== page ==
Not if you have a good lab near you to begin with. E6 in the labs near us is about 2 hours turnaround, but we do it in-house now, and the run is about an hour and a half dry to dry. It's probably half that time in actual labor, because the machine is mostly automated. The biggest PIA about E6 is maintaining your process and mixing the chemicals. The actual process isn't flexible like b&w, with little room for error--but if you did do it yourself, you could gain control over certain aspects of your chrome film. Like doing pushes and pulls, even slight could mess with the sp. gravity and pH of certain steps to tweak the contrast or shift the color balance, but if your aim was a straight process--you would be trying to follow the same rules as the labs do--the std. E6 process run around control strips. And I don't think it's worth the headache if a Q lab or Fuji Oasis lab is nearby. If you ran the film yourself, you could tweak the process around the film you shot the most. This is how we run--geared to Fuji Provia 100, and use control strips for just the most basic part of the process. We actually get more control off the film, than the control strips. labs try to go for a process that will run everyone's film more or the less the same. then there's a limit on top of the aim for the control strips, of just how much speed and color you can be off. It comes down to about 10cc's of color and maybe almost a half stop in speed. If the line is geared toward one type of film--maybe the most popular chrome film in town, or the one the lab owner/studio shoots--then there may be problems with your film, unless you filtered back to their process (assuming it's reasonably consistent--you hope anyways) or adjusted the speed. Alot of people assume it's somehow all automatic--E6--and the films all work the same way, but in a way they don't. They do & they don't.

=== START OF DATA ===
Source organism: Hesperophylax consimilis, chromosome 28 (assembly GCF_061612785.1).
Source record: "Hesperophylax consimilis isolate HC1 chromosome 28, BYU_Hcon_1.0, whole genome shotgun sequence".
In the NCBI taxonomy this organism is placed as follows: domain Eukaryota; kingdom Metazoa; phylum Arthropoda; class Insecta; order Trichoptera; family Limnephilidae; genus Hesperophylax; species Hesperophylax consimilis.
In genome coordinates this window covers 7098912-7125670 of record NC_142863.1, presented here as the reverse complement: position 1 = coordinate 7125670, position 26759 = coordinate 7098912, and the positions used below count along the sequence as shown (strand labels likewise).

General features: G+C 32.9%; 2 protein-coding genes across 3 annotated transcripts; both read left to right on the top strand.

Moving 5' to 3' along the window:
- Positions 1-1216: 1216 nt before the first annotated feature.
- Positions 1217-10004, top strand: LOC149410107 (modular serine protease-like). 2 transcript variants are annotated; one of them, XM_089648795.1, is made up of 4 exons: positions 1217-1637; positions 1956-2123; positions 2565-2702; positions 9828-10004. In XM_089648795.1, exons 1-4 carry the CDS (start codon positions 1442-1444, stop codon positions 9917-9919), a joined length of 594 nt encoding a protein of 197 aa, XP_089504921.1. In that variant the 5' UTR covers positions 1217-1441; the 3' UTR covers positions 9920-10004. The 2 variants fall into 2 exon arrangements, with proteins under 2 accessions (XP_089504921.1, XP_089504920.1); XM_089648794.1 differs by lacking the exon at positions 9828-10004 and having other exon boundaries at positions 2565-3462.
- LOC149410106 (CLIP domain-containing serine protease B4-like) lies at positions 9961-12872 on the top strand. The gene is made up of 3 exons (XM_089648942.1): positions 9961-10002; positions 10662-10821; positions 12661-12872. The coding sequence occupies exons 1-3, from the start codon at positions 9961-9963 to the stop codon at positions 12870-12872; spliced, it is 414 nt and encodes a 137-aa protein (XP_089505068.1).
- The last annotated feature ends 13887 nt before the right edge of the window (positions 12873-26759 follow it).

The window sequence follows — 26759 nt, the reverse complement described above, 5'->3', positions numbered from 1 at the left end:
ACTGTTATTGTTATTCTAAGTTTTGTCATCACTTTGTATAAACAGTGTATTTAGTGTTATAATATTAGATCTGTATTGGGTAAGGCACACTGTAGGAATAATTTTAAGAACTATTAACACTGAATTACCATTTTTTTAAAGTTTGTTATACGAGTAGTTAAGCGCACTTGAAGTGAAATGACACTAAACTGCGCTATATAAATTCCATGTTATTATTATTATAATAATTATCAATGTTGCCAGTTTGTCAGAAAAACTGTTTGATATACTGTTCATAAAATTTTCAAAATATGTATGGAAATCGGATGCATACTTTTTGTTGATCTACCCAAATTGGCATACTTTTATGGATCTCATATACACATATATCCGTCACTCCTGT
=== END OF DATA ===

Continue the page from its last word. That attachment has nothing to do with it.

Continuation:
If you did use a small processor like a Jobo, you would have to mix up smaller amounts of chemistry--which means you would need to be more careful--and it would take longer to heat up the steps. Then, with any one-shot process, you lose the type of control you get with a replenished system. So, in E6 there's very little recourse, once you've done that run, the chem is gone. In some ways, doing batch runs in tanks makes more sense, because you can control the steps as you go along with your film. You can get really close with a rotary tube processor, but it just takes turning yourself into a robot really. It's a zombie type process. You're not going to get into a mad scientist routine and somehow "discover" your own secret E6 recipe. You need to program yourself for consistency, and basically go off on autopilot for every single run, every time you mix chemistry etc. If you were dealing with a gallon or so of the stock chem, and you dumped part of it with one run. You could go back & try to adjust the remaining amount, if there was a problem with the first run. Buit if you mix up those miniscule amounts like a couple of hundred ml's or whatever, you better make sure you do it right....or, I guess my answer would be you can do it at home, but don't complain about color balance or speed until you can nail the process down. It will almost always be your fault, not the characteristics of the film, not the brand, not Kodak's fault, not Fuji's--it will be you. Your fault. This is what I think anyways when I read posts on these forums complaining about chrome film and E6.

Then again, you might prove me wrong-- I'm no expert on E6....but I do know that I can't do it any better myself at home, without a considerable investment in time and money.